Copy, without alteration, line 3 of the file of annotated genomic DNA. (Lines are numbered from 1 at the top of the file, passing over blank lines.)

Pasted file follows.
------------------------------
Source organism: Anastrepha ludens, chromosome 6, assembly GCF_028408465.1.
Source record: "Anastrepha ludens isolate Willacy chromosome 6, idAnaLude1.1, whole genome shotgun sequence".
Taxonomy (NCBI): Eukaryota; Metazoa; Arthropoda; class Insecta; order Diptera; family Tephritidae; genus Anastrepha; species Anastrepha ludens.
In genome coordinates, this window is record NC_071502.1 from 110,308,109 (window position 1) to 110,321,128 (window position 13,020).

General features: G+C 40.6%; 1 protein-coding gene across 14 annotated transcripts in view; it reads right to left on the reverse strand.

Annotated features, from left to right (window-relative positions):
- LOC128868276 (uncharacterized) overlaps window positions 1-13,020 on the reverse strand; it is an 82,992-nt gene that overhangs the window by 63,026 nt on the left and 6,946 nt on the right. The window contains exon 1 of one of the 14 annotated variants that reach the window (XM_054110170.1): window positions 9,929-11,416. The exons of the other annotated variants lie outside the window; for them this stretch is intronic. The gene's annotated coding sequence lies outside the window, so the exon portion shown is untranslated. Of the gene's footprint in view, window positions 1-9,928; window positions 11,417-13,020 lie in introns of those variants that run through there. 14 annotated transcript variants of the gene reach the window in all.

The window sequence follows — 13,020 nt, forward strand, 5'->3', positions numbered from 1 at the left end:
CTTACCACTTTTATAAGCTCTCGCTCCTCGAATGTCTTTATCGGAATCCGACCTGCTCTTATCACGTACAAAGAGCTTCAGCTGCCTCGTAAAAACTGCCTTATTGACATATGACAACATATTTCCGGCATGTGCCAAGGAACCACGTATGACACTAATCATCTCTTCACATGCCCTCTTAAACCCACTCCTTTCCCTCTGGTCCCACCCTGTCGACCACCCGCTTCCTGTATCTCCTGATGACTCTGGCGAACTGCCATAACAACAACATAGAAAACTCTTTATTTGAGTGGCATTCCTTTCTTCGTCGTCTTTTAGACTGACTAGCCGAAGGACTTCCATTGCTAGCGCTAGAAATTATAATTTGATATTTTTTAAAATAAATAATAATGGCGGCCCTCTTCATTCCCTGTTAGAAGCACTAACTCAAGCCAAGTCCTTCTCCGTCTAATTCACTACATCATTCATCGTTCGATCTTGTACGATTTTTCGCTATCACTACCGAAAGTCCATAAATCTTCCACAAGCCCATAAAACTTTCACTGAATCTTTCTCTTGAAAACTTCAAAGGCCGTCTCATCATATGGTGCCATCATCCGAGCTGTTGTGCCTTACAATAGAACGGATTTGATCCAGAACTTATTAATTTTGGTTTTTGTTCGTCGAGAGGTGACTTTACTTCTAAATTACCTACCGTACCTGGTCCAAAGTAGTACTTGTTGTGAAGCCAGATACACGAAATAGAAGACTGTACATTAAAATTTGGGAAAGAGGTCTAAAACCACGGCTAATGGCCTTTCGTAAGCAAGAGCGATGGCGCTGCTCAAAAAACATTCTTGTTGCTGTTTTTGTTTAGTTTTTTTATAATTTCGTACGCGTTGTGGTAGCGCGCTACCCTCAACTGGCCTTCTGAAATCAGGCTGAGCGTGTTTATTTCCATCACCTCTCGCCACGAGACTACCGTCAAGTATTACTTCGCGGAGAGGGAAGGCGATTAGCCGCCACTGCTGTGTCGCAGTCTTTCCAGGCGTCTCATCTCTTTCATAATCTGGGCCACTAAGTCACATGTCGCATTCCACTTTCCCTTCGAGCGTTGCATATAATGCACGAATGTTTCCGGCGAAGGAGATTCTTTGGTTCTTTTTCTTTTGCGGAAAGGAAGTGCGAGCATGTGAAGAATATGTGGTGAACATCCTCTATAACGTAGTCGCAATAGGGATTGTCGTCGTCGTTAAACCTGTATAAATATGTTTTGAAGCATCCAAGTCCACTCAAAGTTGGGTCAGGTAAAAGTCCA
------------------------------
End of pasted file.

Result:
Taxonomy (NCBI): Eukaryota; Metazoa; Arthropoda; class Insecta; order Diptera; family Tephritidae; genus Anastrepha; species Anastrepha ludens.